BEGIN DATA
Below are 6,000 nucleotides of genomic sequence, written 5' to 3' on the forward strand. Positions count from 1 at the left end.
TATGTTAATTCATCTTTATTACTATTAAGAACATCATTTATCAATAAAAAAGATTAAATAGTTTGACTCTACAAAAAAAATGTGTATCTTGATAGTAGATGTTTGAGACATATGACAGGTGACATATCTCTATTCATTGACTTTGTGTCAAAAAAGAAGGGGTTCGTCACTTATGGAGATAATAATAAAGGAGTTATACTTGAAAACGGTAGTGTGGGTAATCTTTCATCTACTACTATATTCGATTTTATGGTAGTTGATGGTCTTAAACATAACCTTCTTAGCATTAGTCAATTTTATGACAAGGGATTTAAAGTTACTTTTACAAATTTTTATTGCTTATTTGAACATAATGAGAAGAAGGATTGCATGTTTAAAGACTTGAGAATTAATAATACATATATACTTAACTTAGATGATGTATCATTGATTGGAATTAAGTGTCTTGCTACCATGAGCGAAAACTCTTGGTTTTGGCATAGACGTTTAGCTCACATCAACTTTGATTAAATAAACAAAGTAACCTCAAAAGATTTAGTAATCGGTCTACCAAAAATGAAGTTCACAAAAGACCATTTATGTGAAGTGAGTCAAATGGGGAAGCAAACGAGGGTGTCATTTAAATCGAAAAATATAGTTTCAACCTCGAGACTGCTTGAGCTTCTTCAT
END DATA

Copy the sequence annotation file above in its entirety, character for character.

Below are 6,000 nucleotides of genomic sequence, written 5' to 3' on the forward strand. Positions count from 1 at the left end.
TATGTTAATTCATCTTTATTACTATTAAGAACATCATTTATCAATAAAAAAGATTAAATAGTTTGACTCTACAAAAAAAATGTGTATCTTGATAGTAGATGTTTGAGACATATGACAGGTGACATATCTCTATTCATTGACTTTGTGTCAAAAAAGAAGGGGTTCGTCACTTATGGAGATAATAATAAAGGAGTTATACTTGAAAACGGTAGTGTGGGTAATCTTTCATCTACTACTATATTCGATTTTATGGTAGTTGATGGTCTTAAACATAACCTTCTTAGCATTAGTCAATTTTATGACAAGGGATTTAAAGTTACTTTTACAAATTTTTATTGCTTATTTGAACATAATGAGAAGAAGGATTGCATGTTTAAAGACTTGAGAATTAATAATACATATATACTTAACTTAGATGATGTATCATTGATTGGAATTAAGTGTCTTGCTACCATGAGCGAAAACTCTTGGTTTTGGCATAGACGTTTAGCTCACATCAACTTTGATTAAATAAACAAAGTAACCTCAAAAGATTTAGTAATCGGTCTACCAAAAATGAAGTTCACAAAAGACCATTTATGTGAAGTGAGTCAAATGGGGAAGCAAACGAGGGTGTCATTTAAATCGAAAAATATAGTTTCAACCTCGAGACTGCTTGAGCTTCTTCAT